According to the Federal Aviation Administration (FAA), in 2018, there were over one million registered consumer drones in the United States. If you are like me, you may not have known that if you have an unmanned aircraft system (UAS or drone), you are now […]
Today, we are celebrating one year of business for Cornerstone Law Firm. Ashley Nichols has over a decade of experience partnering with managers, business partners, and community board members to provide a strong foundation for our associations. This foundation leads to the overall vitality and […]
Recently, a condominium community in Chicago, by a vote of almost 80% of its owners (75% was required by the governing documents), accepted an offer to sell the building to an investment group that will turn its 188 units into apartments. According to the Chicago Tribune, the sale will be one of the largest deconversions in the city’s history. Why is this noteworthy? Let me count the ways …
First, what is a deconversion? This is a term used to refer to the process of converting a condominium project to apartments. The deal that the Chicago owners approved is worth $27 million dollars. According to the article from the Community Associations Insitute, owners will receive approximately 40-50 percent more on average for their units than if they were going to sell them on their own. That’s a HUGE incentive to approve the sale.
Second, the building is from the 1950’s. If you are doing the math along with me, that means that the building is in its 70’s. I have recently taught a few classes to managers and board members about aging communities and how to finance necessary repairs for those buildings. Updates, modernization, code compliance, and capital improvements in an older community are not inexpensive. Often times, the association’s solution to pay for the needed repairs is a large special assessment, or over time, many large special assessments for its owners. In this case, the owners were able to see a solution to the problem of deferred and/or necessary maintenance (sell the building rather than fund costly repairs/replacement).
Third, the rental market in Chicago, like in Denver, has been strong. The need for quality, affordable housing and the limited availability of our land resources, is leading developers toward more creative options of buying older condominium buildings and turning them into apartments. Given our state’s construction defect laws, development on condominiums had all but stopped. Changes to the laws in 2017 were made in an attempt to reinvigorate the market. Look for a resource from Cornerstone on that soon!
Deconversion may not be the right solution for your aging community, but it’s certainly something worth considering – especially if you have 27 million reasons to do so!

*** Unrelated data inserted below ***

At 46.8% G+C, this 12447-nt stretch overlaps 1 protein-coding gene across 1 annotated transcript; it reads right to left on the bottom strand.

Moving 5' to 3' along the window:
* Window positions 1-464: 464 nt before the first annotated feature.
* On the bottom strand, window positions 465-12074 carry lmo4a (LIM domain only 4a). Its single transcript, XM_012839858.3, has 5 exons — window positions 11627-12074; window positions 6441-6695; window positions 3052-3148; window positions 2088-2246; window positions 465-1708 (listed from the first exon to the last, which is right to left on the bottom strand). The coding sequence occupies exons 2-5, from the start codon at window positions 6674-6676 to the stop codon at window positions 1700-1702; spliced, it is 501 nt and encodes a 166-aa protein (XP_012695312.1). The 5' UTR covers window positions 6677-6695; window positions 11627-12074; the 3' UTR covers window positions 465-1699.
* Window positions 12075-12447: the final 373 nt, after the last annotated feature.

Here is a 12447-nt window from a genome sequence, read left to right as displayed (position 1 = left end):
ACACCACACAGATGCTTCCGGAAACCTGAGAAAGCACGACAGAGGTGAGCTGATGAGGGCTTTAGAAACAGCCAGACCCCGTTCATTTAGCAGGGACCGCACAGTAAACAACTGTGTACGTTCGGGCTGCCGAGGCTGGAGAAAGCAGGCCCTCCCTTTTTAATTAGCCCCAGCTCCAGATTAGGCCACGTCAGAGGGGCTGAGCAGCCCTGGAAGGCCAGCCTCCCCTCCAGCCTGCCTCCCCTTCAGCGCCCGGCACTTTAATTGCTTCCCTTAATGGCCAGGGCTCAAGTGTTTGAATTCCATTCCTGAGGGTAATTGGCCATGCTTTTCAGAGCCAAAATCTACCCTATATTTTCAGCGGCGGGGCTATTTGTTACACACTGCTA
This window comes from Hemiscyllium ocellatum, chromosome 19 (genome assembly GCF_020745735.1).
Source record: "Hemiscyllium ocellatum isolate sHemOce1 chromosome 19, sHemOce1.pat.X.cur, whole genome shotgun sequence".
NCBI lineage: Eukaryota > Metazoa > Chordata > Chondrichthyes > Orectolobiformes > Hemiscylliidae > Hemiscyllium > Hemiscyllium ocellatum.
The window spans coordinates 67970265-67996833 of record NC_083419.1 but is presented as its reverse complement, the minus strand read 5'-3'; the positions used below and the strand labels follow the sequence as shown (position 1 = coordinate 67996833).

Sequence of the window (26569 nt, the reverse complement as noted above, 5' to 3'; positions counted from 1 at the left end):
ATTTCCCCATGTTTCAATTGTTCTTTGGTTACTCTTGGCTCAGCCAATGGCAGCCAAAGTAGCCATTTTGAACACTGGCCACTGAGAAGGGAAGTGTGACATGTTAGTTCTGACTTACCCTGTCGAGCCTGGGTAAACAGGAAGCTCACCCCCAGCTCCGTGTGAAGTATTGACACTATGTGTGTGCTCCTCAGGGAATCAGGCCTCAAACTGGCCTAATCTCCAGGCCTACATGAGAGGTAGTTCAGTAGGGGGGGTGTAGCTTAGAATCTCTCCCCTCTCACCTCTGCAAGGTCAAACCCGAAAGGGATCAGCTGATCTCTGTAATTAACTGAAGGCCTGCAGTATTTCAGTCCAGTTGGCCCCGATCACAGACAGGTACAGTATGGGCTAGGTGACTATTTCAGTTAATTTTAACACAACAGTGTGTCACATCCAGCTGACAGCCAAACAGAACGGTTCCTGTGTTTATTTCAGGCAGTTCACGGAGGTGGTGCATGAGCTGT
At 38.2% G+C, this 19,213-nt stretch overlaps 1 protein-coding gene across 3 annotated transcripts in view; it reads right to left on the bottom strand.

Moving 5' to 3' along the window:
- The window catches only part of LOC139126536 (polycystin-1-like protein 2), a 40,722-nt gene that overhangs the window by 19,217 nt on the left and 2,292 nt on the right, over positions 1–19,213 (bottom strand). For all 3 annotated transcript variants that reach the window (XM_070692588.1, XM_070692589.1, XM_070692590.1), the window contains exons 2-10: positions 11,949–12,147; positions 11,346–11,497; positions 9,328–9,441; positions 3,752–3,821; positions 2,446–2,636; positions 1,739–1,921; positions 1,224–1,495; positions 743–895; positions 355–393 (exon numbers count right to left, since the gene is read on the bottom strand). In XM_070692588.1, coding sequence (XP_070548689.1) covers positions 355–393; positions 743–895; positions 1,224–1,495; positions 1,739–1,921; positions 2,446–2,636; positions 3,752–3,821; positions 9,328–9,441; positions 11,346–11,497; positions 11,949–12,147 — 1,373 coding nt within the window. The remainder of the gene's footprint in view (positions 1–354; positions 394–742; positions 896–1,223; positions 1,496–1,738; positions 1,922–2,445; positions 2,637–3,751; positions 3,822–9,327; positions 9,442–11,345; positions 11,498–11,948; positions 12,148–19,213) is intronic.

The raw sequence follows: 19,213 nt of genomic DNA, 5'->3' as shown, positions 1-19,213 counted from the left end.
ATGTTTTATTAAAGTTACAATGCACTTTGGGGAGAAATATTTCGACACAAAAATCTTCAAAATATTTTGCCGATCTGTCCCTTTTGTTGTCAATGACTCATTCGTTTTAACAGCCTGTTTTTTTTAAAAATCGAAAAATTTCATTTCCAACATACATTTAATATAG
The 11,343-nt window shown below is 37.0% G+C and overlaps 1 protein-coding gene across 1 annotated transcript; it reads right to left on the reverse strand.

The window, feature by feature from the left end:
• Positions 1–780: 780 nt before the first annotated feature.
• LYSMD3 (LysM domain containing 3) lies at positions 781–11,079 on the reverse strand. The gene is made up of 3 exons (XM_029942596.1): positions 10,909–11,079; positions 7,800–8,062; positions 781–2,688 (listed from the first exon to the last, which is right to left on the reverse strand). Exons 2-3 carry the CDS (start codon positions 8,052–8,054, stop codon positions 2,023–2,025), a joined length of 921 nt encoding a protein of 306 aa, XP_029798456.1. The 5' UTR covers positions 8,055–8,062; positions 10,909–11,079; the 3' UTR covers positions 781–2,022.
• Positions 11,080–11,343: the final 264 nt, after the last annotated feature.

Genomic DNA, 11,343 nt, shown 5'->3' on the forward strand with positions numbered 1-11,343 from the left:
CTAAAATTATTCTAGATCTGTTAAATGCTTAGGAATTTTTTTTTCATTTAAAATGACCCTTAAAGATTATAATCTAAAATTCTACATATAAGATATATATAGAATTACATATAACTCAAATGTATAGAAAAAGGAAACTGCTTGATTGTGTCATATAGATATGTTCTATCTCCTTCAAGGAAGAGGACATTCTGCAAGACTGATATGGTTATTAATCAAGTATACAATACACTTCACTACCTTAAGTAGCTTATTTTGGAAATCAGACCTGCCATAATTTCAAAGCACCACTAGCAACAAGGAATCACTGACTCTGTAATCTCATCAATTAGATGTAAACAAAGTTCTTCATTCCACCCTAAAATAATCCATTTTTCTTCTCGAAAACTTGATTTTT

Cornerstone Law Firm would like to introduce Sam Firenze as the newest addition to our Community Associations team. With over 18+ years as a Business Development professional, Sam brings with him his ability to build long lasting relationships and to serve the needs of […]
The Colorado legislative session wrapped up yesterday, so today on the blog we are wrapping up all the information you need to know about bills affecting community associations and landlords and tenants. What did and did not pass? First, what DID NOT pass. Let’s just […]
The following is from the Colorado Legislative Action Committee. The Colorado Legislative Action Committee (CLAC) is a statewide committee appointed by CAI National. House Bill 18-1175, the Community Association Manager Licensing Sunset Bill that would continue the CAM licensing program for 5 more years, was defeated […]
For those interested in landlord/tenant law, SB-10 was signed by the Governor on March 22, 2018. The bill will go into effect on the day following the expiration of the ninety-day period after final adjournment of the general assembly (August 8, 2018).
The bill requires a residential landlord to provide each tenant with a copy of a written rental agreement signed by the parties and to give a tenant a contemporaneous receipt for any payment made in person with cash or money order. For payments not made in person with cash or money order, the landlord must provide a receipt if the tenant requests it. The landlord may provide the tenant with an electronic copy of the agreement or the receipt unless the tenant requests a paper copy.
For questions or more information, please contact Cornerstone at firstname.lastname@example.org or 720.279.4351. To keep up to date on other bills pending in the legislature, check the blog or the 2018 Legislation page on our website!
A recent Washington D.C. appellate court’s decision, while not binding in Colorado, could make waves in the community association industry, especially if judges in other jurisdictions, including our own, take notice. The case is Andrea Liu v. US Bank. In 2014, Liu purchased a condominium […]